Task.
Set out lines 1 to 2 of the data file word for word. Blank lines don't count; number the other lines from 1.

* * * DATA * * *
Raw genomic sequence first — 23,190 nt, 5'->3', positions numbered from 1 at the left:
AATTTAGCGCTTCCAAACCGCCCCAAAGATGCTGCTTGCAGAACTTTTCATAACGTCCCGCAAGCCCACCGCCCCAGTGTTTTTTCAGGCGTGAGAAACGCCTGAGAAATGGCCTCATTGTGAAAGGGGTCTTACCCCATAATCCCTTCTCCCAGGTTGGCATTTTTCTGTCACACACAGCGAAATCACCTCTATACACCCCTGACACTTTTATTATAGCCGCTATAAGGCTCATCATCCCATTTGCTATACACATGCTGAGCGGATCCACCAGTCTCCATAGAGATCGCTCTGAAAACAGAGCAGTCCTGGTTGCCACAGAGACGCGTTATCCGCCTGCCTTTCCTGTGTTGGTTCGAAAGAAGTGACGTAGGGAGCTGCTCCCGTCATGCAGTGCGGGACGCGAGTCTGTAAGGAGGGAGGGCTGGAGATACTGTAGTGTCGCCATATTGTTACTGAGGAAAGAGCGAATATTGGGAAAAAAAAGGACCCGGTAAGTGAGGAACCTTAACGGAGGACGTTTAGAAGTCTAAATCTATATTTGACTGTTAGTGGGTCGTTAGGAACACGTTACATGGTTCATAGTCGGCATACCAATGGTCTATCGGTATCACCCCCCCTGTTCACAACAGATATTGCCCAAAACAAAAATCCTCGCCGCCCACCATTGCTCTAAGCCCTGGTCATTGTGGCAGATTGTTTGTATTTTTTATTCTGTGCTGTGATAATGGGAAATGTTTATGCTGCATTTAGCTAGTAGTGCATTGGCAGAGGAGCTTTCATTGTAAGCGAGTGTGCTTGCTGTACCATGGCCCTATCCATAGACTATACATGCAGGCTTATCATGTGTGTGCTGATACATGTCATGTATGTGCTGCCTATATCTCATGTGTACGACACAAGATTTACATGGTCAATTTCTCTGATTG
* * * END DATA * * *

Raw genomic sequence first — 23,190 nt, 5'->3', positions numbered from 1 at the left:
AATTTAGCGCTTCCAAACCGCCCCAAAGATGCTGCTTGCAGAACTTTTCATAACGTCCCGCAAGCCCACCGCCCCAGTGTTTTTTCAGGCGTGAGAAACGCCTGAGAAATGGCCTCATTGTGAAAGGGGTCTTACCCCATAATCCCTTCTCCCAGGTTGGCATTTTTCTGTCACACACAGCGAAATCACCTCTATACACCCCTGACACTTTTATTATAGCCGCTATAAGGCTCATCATCCCATTTGCTATACACATGCTGAGCGGATCCACCAGTCTCCATAGAGATCGCTCTGAAAACAGAGCAGTCCTGGTTGCCACAGAGACGCGTTATCCGCCTGCCTTTCCTGTGTTGGTTCGAAAGAAGTGACGTAGGGAGCTGCTCCCGTCATGCAGTGCGGGACGCGAGTCTGTAAGGAGGGAGGGCTGGAGATACTGTAGTGTCGCCATATTGTTACTGAGGAAAGAGCGAATATTGGGAAAAAAAAGGACCCGGTAAGTGAGGAACCTTAACGGAGGACGTTTAGAAGTCTAAATCTATATTTGACTGTTAGTGGGTCGTTAGGAACACGTTACATGGTTCATAGTCGGCATACCAATGGTCTATCGGTATCACCCCCCCTGTTCACAACAGATATTGCCCAAAACAAAAATCCTCGCCGCCCACCATTGCTCTAAGCCCTGGTCATTGTGGCAGATTGTTTGTATTTTTTATTCTGTGCTGTGATAATGGGAAATGTTTATGCTGCATTTAGCTAGTAGTGCATTGGCAGAGGAGCTTTCATTGTAAGCGAGTGTGCTTGCTGTACCATGGCCCTATCCATAGACTATACATGCAGGCTTATCATGTGTGTGCTGATACATGTCATGTATGTGCTGCCTATATCTCATGTGTACGACACAAGATTTACATGGTCAATTTCTCTGATTG